• SuperScore - the most advanced music reading app on the planet. Check out this video from Shana Kirk here! See this short video demonstrating Kristin's arrangement of Ode to Joy which can be purchased in the Super Score App. 
  • Google Play - digital distribution service that includes music books. I have The Music Tree library on here, as well as Gillock pieces and lots of other music as options to buy. No more waiting on music to arrive!
  • Scribd - digital library with over 60 million documents, including musical scores
  • MusicNotes - incredible online resource in particular for popular/current music. Works as a website or an app. Check out a short demo here 
  • ForScore - the most transformative music app of my career! Make your life easy with scores on your iPad; everywhere you go without having to keep track of your crazy amounts of music. Fully customizable, editable and just like a piece of music without all the page turns (p.s. buy the pencil)  Check out this quick 5 min video here!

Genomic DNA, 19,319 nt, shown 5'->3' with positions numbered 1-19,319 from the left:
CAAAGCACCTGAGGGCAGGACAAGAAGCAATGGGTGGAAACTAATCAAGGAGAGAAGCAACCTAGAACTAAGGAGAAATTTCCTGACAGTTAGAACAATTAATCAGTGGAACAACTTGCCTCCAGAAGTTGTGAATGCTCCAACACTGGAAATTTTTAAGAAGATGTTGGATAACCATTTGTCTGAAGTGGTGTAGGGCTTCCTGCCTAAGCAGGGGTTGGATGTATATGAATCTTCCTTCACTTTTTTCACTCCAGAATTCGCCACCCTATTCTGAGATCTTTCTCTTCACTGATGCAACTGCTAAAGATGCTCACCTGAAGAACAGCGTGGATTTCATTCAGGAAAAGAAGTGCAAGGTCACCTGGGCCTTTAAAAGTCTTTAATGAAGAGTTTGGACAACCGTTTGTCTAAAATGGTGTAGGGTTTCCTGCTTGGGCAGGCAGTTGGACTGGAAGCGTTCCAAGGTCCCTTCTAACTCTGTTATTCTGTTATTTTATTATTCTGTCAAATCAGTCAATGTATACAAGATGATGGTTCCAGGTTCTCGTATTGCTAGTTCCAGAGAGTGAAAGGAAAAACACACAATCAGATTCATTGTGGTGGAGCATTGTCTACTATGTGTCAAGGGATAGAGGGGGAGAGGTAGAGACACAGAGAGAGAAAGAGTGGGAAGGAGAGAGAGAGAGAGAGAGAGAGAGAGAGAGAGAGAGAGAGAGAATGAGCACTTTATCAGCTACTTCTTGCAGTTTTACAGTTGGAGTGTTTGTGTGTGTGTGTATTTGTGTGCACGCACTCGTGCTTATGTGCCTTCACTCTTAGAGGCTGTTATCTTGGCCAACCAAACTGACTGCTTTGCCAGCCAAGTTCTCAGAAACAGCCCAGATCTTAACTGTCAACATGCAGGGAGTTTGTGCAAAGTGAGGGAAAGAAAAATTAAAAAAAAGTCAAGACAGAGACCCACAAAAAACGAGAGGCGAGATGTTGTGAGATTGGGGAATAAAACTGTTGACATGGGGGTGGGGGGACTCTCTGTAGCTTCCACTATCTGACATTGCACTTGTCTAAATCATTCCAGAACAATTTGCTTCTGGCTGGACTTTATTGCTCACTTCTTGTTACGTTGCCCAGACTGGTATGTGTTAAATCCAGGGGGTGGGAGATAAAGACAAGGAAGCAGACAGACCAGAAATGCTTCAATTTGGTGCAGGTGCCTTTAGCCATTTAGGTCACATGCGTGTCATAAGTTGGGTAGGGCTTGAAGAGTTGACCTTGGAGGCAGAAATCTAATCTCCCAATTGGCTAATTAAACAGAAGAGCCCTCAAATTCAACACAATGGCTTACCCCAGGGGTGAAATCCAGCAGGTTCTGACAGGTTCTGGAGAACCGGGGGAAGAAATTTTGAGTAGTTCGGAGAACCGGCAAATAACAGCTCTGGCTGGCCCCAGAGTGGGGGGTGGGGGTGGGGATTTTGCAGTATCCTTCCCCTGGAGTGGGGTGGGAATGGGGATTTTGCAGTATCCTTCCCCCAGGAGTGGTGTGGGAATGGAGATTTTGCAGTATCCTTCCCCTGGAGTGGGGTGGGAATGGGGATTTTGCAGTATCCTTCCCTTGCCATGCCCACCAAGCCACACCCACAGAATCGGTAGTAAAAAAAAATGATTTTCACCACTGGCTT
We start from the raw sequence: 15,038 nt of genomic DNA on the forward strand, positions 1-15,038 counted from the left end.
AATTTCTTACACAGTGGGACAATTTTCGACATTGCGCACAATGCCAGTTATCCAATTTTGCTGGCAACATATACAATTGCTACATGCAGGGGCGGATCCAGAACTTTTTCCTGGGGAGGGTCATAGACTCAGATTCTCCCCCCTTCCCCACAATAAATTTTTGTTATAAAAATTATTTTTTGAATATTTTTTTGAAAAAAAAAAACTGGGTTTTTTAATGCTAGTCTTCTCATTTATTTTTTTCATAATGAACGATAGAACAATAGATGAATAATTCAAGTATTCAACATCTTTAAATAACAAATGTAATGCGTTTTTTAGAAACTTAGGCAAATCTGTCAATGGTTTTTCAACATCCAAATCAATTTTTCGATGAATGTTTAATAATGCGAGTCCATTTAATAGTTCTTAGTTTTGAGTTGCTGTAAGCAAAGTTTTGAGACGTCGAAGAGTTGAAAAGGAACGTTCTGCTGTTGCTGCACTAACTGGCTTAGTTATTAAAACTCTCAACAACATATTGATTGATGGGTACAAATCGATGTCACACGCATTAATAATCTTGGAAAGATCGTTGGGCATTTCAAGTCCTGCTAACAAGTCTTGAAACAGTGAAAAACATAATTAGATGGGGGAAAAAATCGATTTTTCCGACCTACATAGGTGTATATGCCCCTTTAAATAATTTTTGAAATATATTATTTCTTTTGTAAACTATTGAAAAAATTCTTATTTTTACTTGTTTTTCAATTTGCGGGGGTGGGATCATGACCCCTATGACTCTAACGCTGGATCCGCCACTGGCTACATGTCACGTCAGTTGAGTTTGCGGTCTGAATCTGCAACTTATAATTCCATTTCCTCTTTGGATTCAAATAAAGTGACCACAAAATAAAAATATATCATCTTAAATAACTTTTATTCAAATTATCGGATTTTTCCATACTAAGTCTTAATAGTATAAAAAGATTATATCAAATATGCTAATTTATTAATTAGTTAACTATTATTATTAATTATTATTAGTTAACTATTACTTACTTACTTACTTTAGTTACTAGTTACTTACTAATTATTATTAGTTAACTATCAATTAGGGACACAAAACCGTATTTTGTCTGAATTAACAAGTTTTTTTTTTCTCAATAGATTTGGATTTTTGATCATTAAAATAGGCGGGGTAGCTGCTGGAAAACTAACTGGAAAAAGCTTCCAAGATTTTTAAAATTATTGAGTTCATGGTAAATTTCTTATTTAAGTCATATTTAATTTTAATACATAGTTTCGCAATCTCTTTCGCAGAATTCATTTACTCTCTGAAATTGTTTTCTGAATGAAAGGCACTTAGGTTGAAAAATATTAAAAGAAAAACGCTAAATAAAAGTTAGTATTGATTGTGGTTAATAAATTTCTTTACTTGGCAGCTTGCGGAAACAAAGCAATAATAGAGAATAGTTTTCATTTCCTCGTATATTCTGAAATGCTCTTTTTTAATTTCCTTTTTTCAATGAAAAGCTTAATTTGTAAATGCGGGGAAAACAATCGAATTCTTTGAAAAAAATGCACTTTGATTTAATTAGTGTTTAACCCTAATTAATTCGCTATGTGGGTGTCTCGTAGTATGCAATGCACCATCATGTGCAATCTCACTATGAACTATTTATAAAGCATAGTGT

• Some teachers struggle with popular genres to play, so I wanted to make sure I included The Royal Conservatory's Popular Piano Music Syllabus here. It's a great starting point!


  • Online - Skype, Zoom, Google Hangouts or FaceTime
  • Video Lesson - This is when I use the time where the student's lesson is on my schedule and for whatever reason they cannot make it. I provide value by creating some meaningful content and then upload to YouTube or Vimeo. Here is an example of a technical segment I created for a student who couldn't make it to her lesson, and another example for a student who was sick one week for Gillock's Drifting Clouds (I think this would have been his 2nd or 3rd lesson on it.) Then, consider including a specific assignment/expectation for the next lesson to maximize your time. 
  • Video Library - Check out this example here of a possible idea. Housing the videos with a private link on YouTube or Vimeo is what I find easiest to do. Consider having a video library of pieces you introduce and walk through to send to students if they are absent, in lieu of a makeup lesson.